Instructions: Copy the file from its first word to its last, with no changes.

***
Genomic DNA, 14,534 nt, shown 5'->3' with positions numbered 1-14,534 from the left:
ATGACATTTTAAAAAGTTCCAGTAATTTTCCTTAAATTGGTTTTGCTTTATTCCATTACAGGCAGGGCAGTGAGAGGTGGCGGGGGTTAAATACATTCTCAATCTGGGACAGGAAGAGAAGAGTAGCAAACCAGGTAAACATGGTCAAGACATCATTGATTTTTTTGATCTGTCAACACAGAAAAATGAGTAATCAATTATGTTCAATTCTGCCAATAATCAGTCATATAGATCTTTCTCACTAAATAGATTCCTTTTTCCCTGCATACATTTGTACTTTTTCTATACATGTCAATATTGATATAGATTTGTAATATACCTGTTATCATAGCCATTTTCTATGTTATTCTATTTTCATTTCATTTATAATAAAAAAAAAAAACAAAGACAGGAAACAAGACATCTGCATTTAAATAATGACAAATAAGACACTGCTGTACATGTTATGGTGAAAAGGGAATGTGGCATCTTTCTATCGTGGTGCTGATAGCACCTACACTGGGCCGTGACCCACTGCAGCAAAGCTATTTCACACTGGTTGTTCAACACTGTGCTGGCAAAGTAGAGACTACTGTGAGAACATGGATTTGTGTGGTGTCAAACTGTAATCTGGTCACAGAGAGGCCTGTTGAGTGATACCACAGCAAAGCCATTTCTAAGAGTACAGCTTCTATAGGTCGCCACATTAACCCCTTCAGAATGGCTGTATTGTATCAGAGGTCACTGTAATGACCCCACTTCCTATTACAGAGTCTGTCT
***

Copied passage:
Genomic DNA, 14,534 nt, shown 5'->3' with positions numbered 1-14,534 from the left:
ATGACATTTTAAAAAGTTCCAGTAATTTTCCTTAAATTGGTTTTGCTTTATTCCATTACAGGCAGGGCAGTGAGAGGTGGCGGGGGTTAAATACATTCTCAATCTGGGACAGGAAGAGAAGAGTAGCAAACCAGGTAAACATGGTCAAGACATCATTGATTTTTTTGATCTGTCAACACAGAAAAATGAGTAATCAATTATGTTCAATTCTGCCAATAATCAGTCATATAGATCTTTCTCACTAAATAGATTCCTTTTTCCCTGCATACATTTGTACTTTTTCTATACATGTCAATATTGATATAGATTTGTAATATACCTGTTATCATAGCCATTTTCTATGTTATTCTATTTTCATTTCATTTATAATAAAAAAAAAAAACAAAGACAGGAAACAAGACATCTGCATTTAAATAATGACAAATAAGACACTGCTGTACATGTTATGGTGAAAAGGGAATGTGGCATCTTTCTATCGTGGTGCTGATAGCACCTACACTGGGCCGTGACCCACTGCAGCAAAGCTATTTCACACTGGTTGTTCAACACTGTGCTGGCAAAGTAGAGACTACTGTGAGAACATGGATTTGTGTGGTGTCAAACTGTAATCTGGTCACAGAGAGGCCTGTTGAGTGATACCACAGCAAAGCCATTTCTAAGAGTACAGCTTCTATAGGTCGCCACATTAACCCCTTCAGAATGGCTGTATTGTATCAGAGGTCACTGTAATGACCCCACTTCCTATTACAGAGTCTGTCT